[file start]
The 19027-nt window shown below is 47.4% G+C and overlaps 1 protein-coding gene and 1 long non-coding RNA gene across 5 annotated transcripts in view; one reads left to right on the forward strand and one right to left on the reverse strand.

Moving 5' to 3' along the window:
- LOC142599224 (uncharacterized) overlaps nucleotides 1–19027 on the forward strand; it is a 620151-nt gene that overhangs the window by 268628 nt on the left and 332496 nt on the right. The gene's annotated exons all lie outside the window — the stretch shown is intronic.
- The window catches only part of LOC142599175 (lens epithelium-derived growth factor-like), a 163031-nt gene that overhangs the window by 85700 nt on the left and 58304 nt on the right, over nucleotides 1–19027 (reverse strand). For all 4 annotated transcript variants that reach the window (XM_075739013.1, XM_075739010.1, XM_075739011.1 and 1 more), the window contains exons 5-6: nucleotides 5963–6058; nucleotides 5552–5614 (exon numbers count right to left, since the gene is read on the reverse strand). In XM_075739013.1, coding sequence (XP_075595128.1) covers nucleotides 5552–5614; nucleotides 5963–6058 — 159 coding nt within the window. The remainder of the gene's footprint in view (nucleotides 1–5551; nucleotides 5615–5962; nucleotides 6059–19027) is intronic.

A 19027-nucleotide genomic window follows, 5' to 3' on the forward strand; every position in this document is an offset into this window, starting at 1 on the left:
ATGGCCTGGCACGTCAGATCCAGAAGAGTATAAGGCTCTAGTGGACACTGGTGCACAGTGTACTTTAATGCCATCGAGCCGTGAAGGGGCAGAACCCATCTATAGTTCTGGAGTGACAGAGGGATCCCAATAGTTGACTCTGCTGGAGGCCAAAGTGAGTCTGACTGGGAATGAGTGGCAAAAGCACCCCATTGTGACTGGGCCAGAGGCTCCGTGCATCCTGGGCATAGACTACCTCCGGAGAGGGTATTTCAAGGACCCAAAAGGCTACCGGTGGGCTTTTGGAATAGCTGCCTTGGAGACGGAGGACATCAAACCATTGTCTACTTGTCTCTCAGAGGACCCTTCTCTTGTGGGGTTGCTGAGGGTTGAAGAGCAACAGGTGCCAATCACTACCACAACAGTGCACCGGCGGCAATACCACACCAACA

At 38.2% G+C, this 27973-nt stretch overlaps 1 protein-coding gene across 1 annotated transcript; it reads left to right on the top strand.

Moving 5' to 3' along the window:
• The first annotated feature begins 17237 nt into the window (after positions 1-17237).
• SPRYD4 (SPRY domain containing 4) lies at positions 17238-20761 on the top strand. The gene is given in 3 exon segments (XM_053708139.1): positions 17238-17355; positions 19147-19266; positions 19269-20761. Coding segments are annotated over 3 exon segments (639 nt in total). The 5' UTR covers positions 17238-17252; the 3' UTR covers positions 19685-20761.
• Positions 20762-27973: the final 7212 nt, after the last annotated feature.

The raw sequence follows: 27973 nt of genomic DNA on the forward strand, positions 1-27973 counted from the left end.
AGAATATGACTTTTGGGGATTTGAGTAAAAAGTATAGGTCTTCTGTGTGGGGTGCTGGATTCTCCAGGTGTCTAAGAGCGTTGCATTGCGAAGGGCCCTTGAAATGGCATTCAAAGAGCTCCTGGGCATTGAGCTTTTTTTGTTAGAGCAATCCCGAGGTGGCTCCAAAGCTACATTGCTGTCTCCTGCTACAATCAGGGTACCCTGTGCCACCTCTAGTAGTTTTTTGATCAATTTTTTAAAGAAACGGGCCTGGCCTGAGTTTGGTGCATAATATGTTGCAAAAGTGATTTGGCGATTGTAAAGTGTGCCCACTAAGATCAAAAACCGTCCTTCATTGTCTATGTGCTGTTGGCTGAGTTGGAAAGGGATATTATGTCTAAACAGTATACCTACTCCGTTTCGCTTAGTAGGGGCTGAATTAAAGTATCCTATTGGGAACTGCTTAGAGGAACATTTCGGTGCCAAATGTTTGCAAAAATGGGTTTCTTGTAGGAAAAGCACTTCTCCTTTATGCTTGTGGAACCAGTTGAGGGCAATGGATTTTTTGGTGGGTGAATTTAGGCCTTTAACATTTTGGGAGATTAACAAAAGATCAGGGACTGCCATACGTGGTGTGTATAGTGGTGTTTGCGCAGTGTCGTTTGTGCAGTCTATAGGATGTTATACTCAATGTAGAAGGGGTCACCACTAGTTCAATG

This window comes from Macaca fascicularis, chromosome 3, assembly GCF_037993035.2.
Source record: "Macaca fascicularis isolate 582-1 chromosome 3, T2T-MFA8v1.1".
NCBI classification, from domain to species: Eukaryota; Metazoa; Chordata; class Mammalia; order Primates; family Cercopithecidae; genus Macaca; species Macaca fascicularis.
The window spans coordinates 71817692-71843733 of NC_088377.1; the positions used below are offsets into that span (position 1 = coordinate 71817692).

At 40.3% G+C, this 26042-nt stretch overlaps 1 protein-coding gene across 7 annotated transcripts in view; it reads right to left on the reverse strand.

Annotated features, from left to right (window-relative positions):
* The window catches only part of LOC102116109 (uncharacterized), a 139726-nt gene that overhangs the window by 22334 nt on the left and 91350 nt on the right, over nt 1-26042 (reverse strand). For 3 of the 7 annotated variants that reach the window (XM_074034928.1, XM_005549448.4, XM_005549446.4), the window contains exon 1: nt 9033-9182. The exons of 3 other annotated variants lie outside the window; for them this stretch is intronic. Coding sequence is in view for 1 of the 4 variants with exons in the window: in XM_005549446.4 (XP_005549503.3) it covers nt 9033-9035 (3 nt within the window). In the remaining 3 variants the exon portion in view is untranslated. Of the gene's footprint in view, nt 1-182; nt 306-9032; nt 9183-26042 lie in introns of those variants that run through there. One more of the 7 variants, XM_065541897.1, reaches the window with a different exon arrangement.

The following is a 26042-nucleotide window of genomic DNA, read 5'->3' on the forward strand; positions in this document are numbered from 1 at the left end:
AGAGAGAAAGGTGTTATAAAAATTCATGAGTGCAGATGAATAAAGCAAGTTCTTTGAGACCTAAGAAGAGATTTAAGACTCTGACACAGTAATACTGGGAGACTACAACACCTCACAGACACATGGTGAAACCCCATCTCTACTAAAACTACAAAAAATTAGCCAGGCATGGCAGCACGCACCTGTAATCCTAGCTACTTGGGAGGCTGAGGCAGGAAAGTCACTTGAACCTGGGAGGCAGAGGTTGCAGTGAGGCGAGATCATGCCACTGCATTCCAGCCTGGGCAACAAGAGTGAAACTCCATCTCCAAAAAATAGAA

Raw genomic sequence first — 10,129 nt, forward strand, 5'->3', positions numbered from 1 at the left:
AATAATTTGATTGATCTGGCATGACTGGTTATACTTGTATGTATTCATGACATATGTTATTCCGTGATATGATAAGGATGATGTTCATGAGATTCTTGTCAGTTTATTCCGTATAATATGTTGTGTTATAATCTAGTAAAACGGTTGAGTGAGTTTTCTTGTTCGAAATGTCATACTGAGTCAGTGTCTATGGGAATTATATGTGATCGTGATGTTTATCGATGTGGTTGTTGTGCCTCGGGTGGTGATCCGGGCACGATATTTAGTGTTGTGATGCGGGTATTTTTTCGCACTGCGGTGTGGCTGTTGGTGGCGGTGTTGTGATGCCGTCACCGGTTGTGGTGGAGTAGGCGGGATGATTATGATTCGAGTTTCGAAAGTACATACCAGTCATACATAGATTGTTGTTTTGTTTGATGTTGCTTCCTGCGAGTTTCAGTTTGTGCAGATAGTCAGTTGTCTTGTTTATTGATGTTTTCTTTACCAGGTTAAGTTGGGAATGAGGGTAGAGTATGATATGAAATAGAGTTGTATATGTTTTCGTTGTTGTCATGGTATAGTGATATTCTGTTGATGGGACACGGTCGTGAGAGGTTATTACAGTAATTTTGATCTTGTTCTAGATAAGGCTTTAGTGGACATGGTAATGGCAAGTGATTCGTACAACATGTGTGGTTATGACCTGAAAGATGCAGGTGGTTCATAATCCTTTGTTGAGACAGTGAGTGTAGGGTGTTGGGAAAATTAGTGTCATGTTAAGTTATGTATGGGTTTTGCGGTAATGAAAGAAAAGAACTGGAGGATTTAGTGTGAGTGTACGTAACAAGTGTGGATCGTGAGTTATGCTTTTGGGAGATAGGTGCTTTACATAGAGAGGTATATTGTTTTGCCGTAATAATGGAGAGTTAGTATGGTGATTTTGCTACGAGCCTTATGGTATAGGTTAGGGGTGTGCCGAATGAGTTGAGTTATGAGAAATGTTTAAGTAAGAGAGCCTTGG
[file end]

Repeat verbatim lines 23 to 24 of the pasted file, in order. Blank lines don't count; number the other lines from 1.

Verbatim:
Raw genomic sequence first — 10,129 nt, forward strand, 5'->3', positions numbered from 1 at the left:
AATAATTTGATTGATCTGGCATGACTGGTTATACTTGTATGTATTCATGACATATGTTATTCCGTGATATGATAAGGATGATGTTCATGAGATTCTTGTCAGTTTATTCCGTATAATATGTTGTGTTATAATCTAGTAAAACGGTTGAGTGAGTTTTCTTGTTCGAAATGTCATACTGAGTCAGTGTCTATGGGAATTATATGTGATCGTGATGTTTATCGATGTGGTTGTTGTGCCTCGGGTGGTGATCCGGGCACGATATTTAGTGTTGTGATGCGGGTATTTTTTCGCACTGCGGTGTGGCTGTTGGTGGCGGTGTTGTGATGCCGTCACCGGTTGTGGTGGAGTAGGCGGGATGATTATGATTCGAGTTTCGAAAGTACATACCAGTCATACATAGATTGTTGTTTTGTTTGATGTTGCTTCCTGCGAGTTTCAGTTTGTGCAGATAGTCAGTTGTCTTGTTTATTGATGTTTTCTTTACCAGGTTAAGTTGGGAATGAGGGTAGAGTATGATATGAAATAGAGTTGTATATGTTTTCGTTGTTGTCATGGTATAGTGATATTCTGTTGATGGGACACGGTCGTGAGAGGTTATTACAGTAATTTTGATCTTGTTCTAGATAAGGCTTTAGTGGACATGGTAATGGCAAGTGATTCGTACAACATGTGTGGTTATGACCTGAAAGATGCAGGTGGTTCATAATCCTTTGTTGAGACAGTGAGTGTAGGGTGTTGGGAAAATTAGTGTCATGTTAAGTTATGTATGGGTTTTGCGGTAATGAAAGAAAAGAACTGGAGGATTTAGTGTGAGTGTACGTAACAAGTGTGGATCGTGAGTTATGCTTTTGGGAGATAGGTGCTTTACATAGAGAGGTATATTGTTTTGCCGTAATAATGGAGAGTTAGTATGGTGATTTTGCTACGAGCCTTATGGTATAGGTTAGGGGTGTGCCGAATGAGTTGAGTTATGAGAAATGTTTAAGTAAGAGAGCCTTGG